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Emotion in the Canuck-Boston series not surprising—and the streets of Vancouver what Toronto could be...

Some observers seemed to express surprise at the intensity that has been in evidence in the finals, given there is no historic or natural rivalry between the Bruins and the Canucks.

But these are two teams fighting for a once-in a lifetime memory:  a shot at the Stanley Cup.  Something these players and everyone associated with these organizations will look back on—fondly, or with disappointment—for the rest of their lives.

Intense is a surprise?  No, it’s not.

We’re seeing everything.  Low-scoring games.  High-scoring games.  Great goaltending.  Poor goaltending.  Dives.  Heads bobbing.  Stuff after the whistle.  Questionable hits.  Great plays.

It’s the finals.  Everyone is playing hard, but also looking for an edge.

I found it interesting, almost amusing, how virtually everyone (I’m including mainstream media who should know better than to go overboard after every game, one way or the other…) jumped off the Vancouver bandwagon after the games in Boston.  Suddenly Luongo was a bum, the Sedins’ weren’t tough enough and Kessler was lousy.

(I’m not a Vancouver “guy”, but these are quality players—some of the best in the game.  And people are playing with injuries most of us couldn’t get out of bed with.  So I try to look past the first layer when it looks like one team, or a certain player, isn’t performing as we think they should.)

The fact is these back and forth momentum swings happen all the time in hockey.  Over the past 50+ years I’ve been following hockey, this exact type of thing has happened countless times.

I remember back in 1962.  The Leafs were in the finals for the first time in 11 years.  They won the first two games at home, but were knocked around physically by the tough Blackhawks in Games 4 and 4 in Chicago.  I think they maybe scored one goal in two games in the old—and very loud—Chicago Stadium.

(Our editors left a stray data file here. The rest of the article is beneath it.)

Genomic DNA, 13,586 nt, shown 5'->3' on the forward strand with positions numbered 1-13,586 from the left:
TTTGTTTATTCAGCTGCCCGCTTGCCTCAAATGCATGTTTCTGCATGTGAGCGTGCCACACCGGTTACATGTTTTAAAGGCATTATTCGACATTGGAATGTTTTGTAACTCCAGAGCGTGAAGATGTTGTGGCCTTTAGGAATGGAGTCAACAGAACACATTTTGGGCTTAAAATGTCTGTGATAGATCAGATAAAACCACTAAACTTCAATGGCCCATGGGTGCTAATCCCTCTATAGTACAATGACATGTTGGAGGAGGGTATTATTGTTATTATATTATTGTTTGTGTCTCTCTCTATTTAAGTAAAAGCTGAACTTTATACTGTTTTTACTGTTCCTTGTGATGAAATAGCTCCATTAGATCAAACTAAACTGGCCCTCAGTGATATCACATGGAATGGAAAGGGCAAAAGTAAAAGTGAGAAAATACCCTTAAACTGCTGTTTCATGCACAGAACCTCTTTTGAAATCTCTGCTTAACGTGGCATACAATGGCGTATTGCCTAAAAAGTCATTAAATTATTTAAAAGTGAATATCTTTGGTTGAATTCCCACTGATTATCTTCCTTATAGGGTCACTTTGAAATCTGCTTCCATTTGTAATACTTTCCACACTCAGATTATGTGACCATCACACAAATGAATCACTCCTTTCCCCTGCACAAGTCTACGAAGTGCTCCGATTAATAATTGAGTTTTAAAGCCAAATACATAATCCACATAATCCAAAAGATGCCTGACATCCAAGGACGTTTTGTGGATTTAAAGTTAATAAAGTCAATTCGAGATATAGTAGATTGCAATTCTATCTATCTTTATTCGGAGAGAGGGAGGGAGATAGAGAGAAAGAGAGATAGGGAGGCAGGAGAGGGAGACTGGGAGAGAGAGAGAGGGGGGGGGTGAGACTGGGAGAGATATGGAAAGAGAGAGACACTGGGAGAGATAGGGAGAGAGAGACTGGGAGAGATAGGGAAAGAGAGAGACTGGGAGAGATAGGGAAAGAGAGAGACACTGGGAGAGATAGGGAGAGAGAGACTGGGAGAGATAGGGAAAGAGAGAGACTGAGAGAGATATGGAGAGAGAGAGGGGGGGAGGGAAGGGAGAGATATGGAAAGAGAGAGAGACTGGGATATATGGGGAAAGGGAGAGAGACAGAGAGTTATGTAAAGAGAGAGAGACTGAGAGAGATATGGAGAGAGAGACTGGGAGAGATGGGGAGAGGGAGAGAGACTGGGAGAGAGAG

Leaf players said after the games in Chicago that they were not getting to the front of the net, and they re-dedicated themselves to being more physical.

It worked.  And despite an injury to Johnny Bower, the Leafs, behind Don Simmons in goal, won the series in 6 games.

In 1993, the Wings seemed to intimidate the Leafs in the first two games of their playoff series, but the Leafs ended up winning in 7 games.

Any number of things can change the momentum in a playoff series.  A goal, a save, a hit.  A penalty call.  An injury.  We all remember just last spring, when the Flyers, down three games to none, came from behind to beat the Bruins in 7 games.

So I was not shocked to see the Bruins come back, though I was far from convinced it was a series just because they won Game 3.  Game 4 made it a series.  But I’m among those who believe that, while momentum is important in hockey and in the playoffs, momentum usually starts with the drop of the puck in every new game, and it can flow back and forth throughout the game.

So I was looking forward to seeing how both teams responded in Game 5 back in Vancouver.  Luongo was due for a great game (and he delivered) and Thomas was “due”, perhaps, for something less than his best performance and he was much better than that.

Again, just the natural ebb and flow that we often see in a tough series.

The finals should have this emotion.  Long-time Canuck fans are on pins and needles, hoping things go their way.  The Bruins have an even longer NHL legacy, but given that the Bruins are far behind the Celtics, Patriots and Red Sox in the sports pecking order, I think it’s fair to say the Cup would mean way more to Vancouver in many ways—at least from a fan perspective.

Many fans in Canada are cheering for a Canadian team (Vancouver) but that’s not an across-the-board sentiment, clearly.

Leaf fans don’t speak with one voice on this one either.  Some would like to see the Canucks prevail, others have a soft spot for the Bruins, maybe for long-time Leaf Tomas Kaberle.  Tim Thomas is the like-able guy, Luongo, fair or not, seemingly less so.

Regardless, that’s part of what makes this great.  Fans are split, again, as it should be.

Now with the Canucks leading the series, does everyone jump back on their bandwagon?

(As an aside, I have to mention young Tanev.  12 minutes in Game 5 on the Vancouver blueline.  That's a heck of a spot to be dropped into and he did the job...)

However this goes, seeing the street scenes during the game in Vancouver was a window into what the streets of downtown Toronto would be like should the Leafs someday get to this point.  So many people care about the Leafs (a lot hate them, too, I realize!), not only in the “city” of Toronto and across Canada but in countries around the globe.  If the “moment” ever comes, well, it will be something to experience.

But for the moment, there are two hard-working, talented, well-coached and very deserving teams fighting for the Cup—right now.



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